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U.K. soccer club spurs outrage by hiring fascist coach

Sunderland has entrusted Paolo di Canio with the task of securing their Premiership survival.

DARREN STAPLES/REUTERS

Whenever a high-profile sports team hires a new head coach, the move prompts heated debate among fans. But since Britain's Sunderland soccer team announced it had hired an avowed fascist as coach over the weekend, the debate has been far more intense and widespread than the club expected.

On Sunday, the Northern England club replaced its coach with Italian Paolo Di Canio, a former star player who once gave a fascist salute after scoring a goal and once called Benito Mussolini "basically a very principled, ethical individual." The appointment has prompted outrage across Britain with several anti-racism groups, including Football Against Racism in Europe, saying his hiring is a setback for campaigns to fight fascism and racism in soccer.

Former foreign minister David Miliband also immediately resigned from the team's board, citing Mr. Di Canio's extreme views and adding, "I think it right to step down." Mr. Miliband had resigned his seat in the British Parliament only last week to take up a position with a charity in New York, but he had planned to remain on Sunderland's board.

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Mr. Di Canio and club CEO Margaret Byrne tried to play down the controversy on Monday, insisting the new coach's comments had been taken out of context and that he was hired for his ability to win soccer games and not for his political opinions.

"I expressed an opinion in an interview many years ago," Mr. Di Canio said in a statement. "Some pieces [of the interview] were taken for media convenience. They took my expression in a very, very negative way – but it was a long conversation and a long interview. It was not fair."

He added: "I don't have a problem with anyone. I haven't had a problem in the past and I don't know why I have to keep repeating my story, to be defending myself on something that doesn't belong to me every time I change clubs. Talk about racism? That is absolutely stupid – stupid and ridiculous."

Ms. Byrne defended the choice of Mr. Di Canio. "Anyone who has met Paolo and spoken with him personally, as we did in depth before making this appointment, will know that he is an honest man, a man of principle and a driven, determined and passionate individual," she said. "To accuse him now, as some have done, of being a racist or having fascist sympathies, is insulting not only to him but to the integrity of this football club."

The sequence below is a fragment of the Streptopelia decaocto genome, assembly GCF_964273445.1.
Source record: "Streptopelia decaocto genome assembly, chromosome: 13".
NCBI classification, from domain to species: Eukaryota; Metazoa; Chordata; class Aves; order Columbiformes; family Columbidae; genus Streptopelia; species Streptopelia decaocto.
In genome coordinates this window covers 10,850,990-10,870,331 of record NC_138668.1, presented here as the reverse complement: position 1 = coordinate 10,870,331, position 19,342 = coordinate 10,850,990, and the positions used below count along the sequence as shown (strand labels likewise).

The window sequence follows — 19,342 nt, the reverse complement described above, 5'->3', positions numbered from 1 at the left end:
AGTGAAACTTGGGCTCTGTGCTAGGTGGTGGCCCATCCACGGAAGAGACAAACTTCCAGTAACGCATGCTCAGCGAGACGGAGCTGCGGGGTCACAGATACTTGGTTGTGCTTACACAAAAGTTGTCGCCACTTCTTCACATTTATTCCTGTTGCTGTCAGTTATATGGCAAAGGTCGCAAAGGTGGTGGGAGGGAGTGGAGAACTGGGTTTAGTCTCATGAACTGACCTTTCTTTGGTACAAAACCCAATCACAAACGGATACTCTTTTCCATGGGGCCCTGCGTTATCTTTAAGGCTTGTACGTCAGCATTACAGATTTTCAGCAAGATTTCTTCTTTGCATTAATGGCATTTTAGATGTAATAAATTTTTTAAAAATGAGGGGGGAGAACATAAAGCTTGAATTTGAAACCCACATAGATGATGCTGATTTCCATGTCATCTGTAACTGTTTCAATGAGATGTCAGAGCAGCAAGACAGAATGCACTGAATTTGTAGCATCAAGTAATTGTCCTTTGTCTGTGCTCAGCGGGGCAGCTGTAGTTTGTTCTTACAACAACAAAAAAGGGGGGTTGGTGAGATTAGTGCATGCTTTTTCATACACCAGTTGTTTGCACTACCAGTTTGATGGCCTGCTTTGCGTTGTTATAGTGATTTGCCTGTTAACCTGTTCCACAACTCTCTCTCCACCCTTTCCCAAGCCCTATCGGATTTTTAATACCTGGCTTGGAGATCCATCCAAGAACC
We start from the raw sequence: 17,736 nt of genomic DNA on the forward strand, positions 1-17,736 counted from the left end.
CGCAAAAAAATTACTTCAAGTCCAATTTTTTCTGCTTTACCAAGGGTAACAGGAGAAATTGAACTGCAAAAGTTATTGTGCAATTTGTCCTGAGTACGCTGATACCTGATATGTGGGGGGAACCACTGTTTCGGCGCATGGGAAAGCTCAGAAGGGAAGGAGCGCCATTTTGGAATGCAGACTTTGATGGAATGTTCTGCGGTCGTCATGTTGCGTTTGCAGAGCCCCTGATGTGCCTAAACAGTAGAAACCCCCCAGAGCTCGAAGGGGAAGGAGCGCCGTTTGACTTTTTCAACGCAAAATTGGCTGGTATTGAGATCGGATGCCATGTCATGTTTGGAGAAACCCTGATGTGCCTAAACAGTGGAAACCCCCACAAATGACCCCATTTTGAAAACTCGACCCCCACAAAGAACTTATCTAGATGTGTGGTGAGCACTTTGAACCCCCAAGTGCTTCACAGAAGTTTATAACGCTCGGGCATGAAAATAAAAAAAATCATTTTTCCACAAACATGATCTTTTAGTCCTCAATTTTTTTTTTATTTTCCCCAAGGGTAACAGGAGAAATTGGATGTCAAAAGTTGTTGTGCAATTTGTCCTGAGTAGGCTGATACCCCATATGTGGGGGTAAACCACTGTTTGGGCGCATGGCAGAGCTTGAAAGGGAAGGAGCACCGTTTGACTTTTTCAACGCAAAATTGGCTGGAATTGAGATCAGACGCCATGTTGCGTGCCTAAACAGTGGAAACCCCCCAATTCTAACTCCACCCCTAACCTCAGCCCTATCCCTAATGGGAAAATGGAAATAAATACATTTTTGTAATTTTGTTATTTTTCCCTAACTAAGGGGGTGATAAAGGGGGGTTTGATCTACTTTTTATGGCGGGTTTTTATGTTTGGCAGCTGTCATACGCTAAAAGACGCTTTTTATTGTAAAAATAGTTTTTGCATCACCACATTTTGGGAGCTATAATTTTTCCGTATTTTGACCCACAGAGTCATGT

The statements won't likely ease the concern among some about Mr. Di Canio, 44, who has a colourful history on and off the field.

Born in Rome, Mr. Di Canio has written about his rough childhood, which included stabbing his older brother in the back with a barbeque fork during a fight. He became a decent soccer player, earning stints with several Italian teams before jumping to Britain's Premier League and becoming a star at West Ham United between 1999 and 2003.

He returned to Italy and played for Lazio, his favourite club growing up, and gained infamy in 2005 when he offered a fascist salute to fans after a goal. The league suspended him for one game and fined him $10,000 for the salute, considered a racist taunt. Afterward, Mr. Di Canio told an Italian news agency: "I am a fascist, not a racist." In his autobiography, Mr. Di Canio also expressed support for Mr. Mussolini, who adored Lazio, saying he was fascinated by the Italian dictator who had been "deeply misunderstood" and was "basically a very principled, ethical individual."

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This won't be Mr. Di Canio's first coaching job. He spent nearly two years at Swindon, a lower-division club in England, boosting its fortunes but leaving in a huff two months ago after a string of controversies. His appointment there also led a major union to pull its sponsorship of the club because of his fascist views.

Sunderland, which is owned by American Ellis Short, is hoping Mr. Di Canio's no-nonsense coaching style can help the club avoid relegation, whereby the last three teams in the Premiership are demoted to a lower league. Sunderland is just one point out of the bottom three with seven games remaining. Relegation can be financially ruinous to clubs, as the lower leagues generate a fraction of the revenue of the Premiership.

Avoiding relegation "is a crucial cause," Mr. Di Canio said in an interview posted on the club's website. "Not just for Paolo Di Canio and the staff but more importantly for the thousands and thousands of people who care about this club."

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About the Author
European Correspondent

Paul Waldie has been an award-winning journalist with The Globe and Mail for more than 10 years. He has won three National Newspaper Awards for business coverage and been nominated for a Michener Award for meritorious public service journalism. He has also won a Sports Media Canada award for sports writing and authored a best-selling biography of the McCain family. More

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